Black Quinoa, Pignoli & Tomato Toss

September 9, 2012 § 1 Comment

What do you do with a tomato beaten by the sun, scorched fiery red, with flesh so plump and juicy that it has folded over upon itself?

I found it cloaked with purslane beneath a mound of weeds while picking kale at my secret kale picking spot.  I got lucky, had it been there much longer it probably would have turned to mush, but its scarlet skin caught my eye. Tomatoes are delicious, but I only eat them in the summer because, well you know; they suck in the winter. First off, they are gassed red with ethylene gas made from petroleum. Secondly who wants to eat a cold, watery tomato when it’s snowing – I’ll take a warm, sweet buttercup squash over a mealy tomato any winter day. Anyways, a lot of the tomatoes we grow end up getting cooked down and jarred, so they can be used when the days are short and there is snow on the ground, but big ones like these require eating now.

Brandywine, Amish paste, Aunt Rudy’s paste, Pineapple Bicolor (my personal favorite), Sungold, Cherokee Purple, Black Prince, Cosmonaut Volkov, Green Zebra, Big Boy, Verde Puebla, Tomatillos, Jubilee, Rutger’s, Early Girl, Grandma Mary’s paste and Black Krim tomatoes made up this summer’s collection. I will miss going into the backyard before every meal, but I am relishing in it, using every bit of fresh food that I can.

So, while tomatoes are everywhere you should be throwing them into everything (unless of course you’re allergic to them, in which case I’m very sorry but you’ll have to sit this one out)! Here I’ve combine bright tomatoes with organic black quinoa, pignoli (aka pine nuts but pignoli sounds so much better), basil and a splash of freshly squeezed lemon juice. This recipe is fast and delicious, it’s vegan, gluten-free and because it’s quinoa based, it is a good source of complete protein.  Oh, and it makes a convenient salad topper; keep it in your refrigerator and scoop some onto a bowl of hearty spinach or spicy arugula.

Black Quinoa, Pignoli & Tomato Toss

2 3/4 cups vegetable broth,  1 cup black quinoa,  1/2 cup pignoli nuts,  4 large tomatoes, any variety, diced,  1/2 cup fresh basil, chopped,  juice from 1/2  of a lemon,  1/2 tbsp dried mint, 1 tsp dried tarragon, black pepper and sea salt to taste and extra virgin olive oil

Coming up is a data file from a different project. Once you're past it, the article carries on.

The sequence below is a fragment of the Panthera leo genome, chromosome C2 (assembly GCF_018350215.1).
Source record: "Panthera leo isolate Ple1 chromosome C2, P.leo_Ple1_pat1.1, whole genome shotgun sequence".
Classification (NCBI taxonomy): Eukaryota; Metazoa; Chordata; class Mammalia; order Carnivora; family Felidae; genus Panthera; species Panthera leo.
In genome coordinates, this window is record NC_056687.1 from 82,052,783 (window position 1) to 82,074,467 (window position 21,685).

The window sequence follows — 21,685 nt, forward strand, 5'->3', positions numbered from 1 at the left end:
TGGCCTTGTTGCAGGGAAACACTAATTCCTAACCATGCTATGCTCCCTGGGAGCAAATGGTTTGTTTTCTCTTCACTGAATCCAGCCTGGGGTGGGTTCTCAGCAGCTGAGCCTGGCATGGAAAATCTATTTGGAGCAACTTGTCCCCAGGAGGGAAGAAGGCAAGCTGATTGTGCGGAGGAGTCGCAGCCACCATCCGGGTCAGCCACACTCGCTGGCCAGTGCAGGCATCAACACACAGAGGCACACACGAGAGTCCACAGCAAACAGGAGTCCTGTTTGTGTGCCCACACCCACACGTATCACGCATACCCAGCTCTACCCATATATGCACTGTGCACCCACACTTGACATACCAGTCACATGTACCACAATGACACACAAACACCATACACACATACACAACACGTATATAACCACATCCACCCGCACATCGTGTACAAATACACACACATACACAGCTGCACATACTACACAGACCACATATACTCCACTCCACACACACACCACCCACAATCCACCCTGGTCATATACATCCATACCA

In a medium sauce pan over high heat bring 2 cups of vegetable broth and quinoa to a boil. Once boiling, cover and turn the heat down to medium. Stir every couple of minutes until the quinoa has absorbed all of the liquid.

If the quinoa doesn’t fluff up, but remains chewy add the remaining 3/4 cup of broth and continue to cook over medium heat until the liquid is gone and the quinoa is fluffy. When finished quinoa has tiny white strands that separate from the black part of the grain (see above).

When the quinoa is completely finished toss it with 1-2 tbsp of olive oil, transfer it to a serving bowl and refrigerate for 30 minutes, or until cool.

While the quinoa is cooling, dry roast the pignoli nuts in a cast iron skillet or saute pan. This takes less than 5 minutes. Once the pan is hot the nuts will brown and become fragrant; this means they are finished.

Chop the tomatoes, discarding the water and seeds in the center; this prevents the dish from being watery.  Julienne the basil and combine it with dried mint, tarragon, lemon juice and a teaspoon of olive oil.

When the quinoa has cooled toss in the basil dressing and the pignoli nuts. Season with salt and black pepper before serving.

Enjoy.

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§ One Response to Black Quinoa, Pignoli & Tomato Toss

  • paul says:

    So anyway if the bike with the basket full of excellent veggies, greens and basil doesn’t put a smile on someone’s face I’m not sure what will. And I couldn’t decide after reading this at first whether a) I wanted to actually date that sundried tomato, or b) legally change my name to Cosmonaut Volkov…, both seemed totally reasonable. Amazing creation here–it actually had me at the title. The picture at the end just set all that in place.

    I could picture this on top of one of the better salads in the world. And any reason to use the word pignoli is spectacular! Definitely the right conclusion on winter tomatoes, too. Highly marketed super food be damned…, there is absolutely nothing like eating fresh in season food, preferably grown personally. Or harvested locally (like the concord grapes I’m going to fiend on that grow in yards of seasonal houses on the island in the next weeks, but that’s another story)…

    I’m gonna be 52 in three days!

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